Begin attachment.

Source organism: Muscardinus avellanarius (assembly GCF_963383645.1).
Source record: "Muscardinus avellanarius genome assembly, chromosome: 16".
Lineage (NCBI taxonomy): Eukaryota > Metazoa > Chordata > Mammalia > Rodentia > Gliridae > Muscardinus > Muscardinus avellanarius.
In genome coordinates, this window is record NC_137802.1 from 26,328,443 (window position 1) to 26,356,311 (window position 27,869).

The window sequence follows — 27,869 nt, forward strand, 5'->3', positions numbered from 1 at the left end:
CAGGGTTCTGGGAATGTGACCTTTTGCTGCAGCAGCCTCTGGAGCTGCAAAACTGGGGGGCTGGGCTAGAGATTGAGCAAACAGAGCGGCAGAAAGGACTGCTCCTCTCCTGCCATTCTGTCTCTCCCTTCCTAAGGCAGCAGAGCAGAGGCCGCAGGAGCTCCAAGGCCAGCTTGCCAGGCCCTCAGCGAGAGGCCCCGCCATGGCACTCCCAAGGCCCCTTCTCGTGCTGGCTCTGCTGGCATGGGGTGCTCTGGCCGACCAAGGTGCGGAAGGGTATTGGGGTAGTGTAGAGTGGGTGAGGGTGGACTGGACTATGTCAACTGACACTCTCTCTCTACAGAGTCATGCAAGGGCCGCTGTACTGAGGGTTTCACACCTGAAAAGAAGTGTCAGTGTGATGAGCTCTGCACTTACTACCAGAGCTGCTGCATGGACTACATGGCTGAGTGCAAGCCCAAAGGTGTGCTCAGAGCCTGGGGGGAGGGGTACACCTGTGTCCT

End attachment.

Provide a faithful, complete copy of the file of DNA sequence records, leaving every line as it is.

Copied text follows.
Source organism: Muscardinus avellanarius (assembly GCF_963383645.1).
Source record: "Muscardinus avellanarius genome assembly, chromosome: 16".
Lineage (NCBI taxonomy): Eukaryota > Metazoa > Chordata > Mammalia > Rodentia > Gliridae > Muscardinus > Muscardinus avellanarius.
In genome coordinates, this window is record NC_137802.1 from 26,328,443 (window position 1) to 26,356,311 (window position 27,869).

The window sequence follows — 27,869 nt, forward strand, 5'->3', positions numbered from 1 at the left end:
CAGGGTTCTGGGAATGTGACCTTTTGCTGCAGCAGCCTCTGGAGCTGCAAAACTGGGGGGCTGGGCTAGAGATTGAGCAAACAGAGCGGCAGAAAGGACTGCTCCTCTCCTGCCATTCTGTCTCTCCCTTCCTAAGGCAGCAGAGCAGAGGCCGCAGGAGCTCCAAGGCCAGCTTGCCAGGCCCTCAGCGAGAGGCCCCGCCATGGCACTCCCAAGGCCCCTTCTCGTGCTGGCTCTGCTGGCATGGGGTGCTCTGGCCGACCAAGGTGCGGAAGGGTATTGGGGTAGTGTAGAGTGGGTGAGGGTGGACTGGACTATGTCAACTGACACTCTCTCTCTACAGAGTCATGCAAGGGCCGCTGTACTGAGGGTTTCACACCTGAAAAGAAGTGTCAGTGTGATGAGCTCTGCACTTACTACCAGAGCTGCTGCATGGACTACATGGCTGAGTGCAAGCCCAAAGGTGTGCTCAGAGCCTGGGGGGAGGGGTACACCTGTGTCCT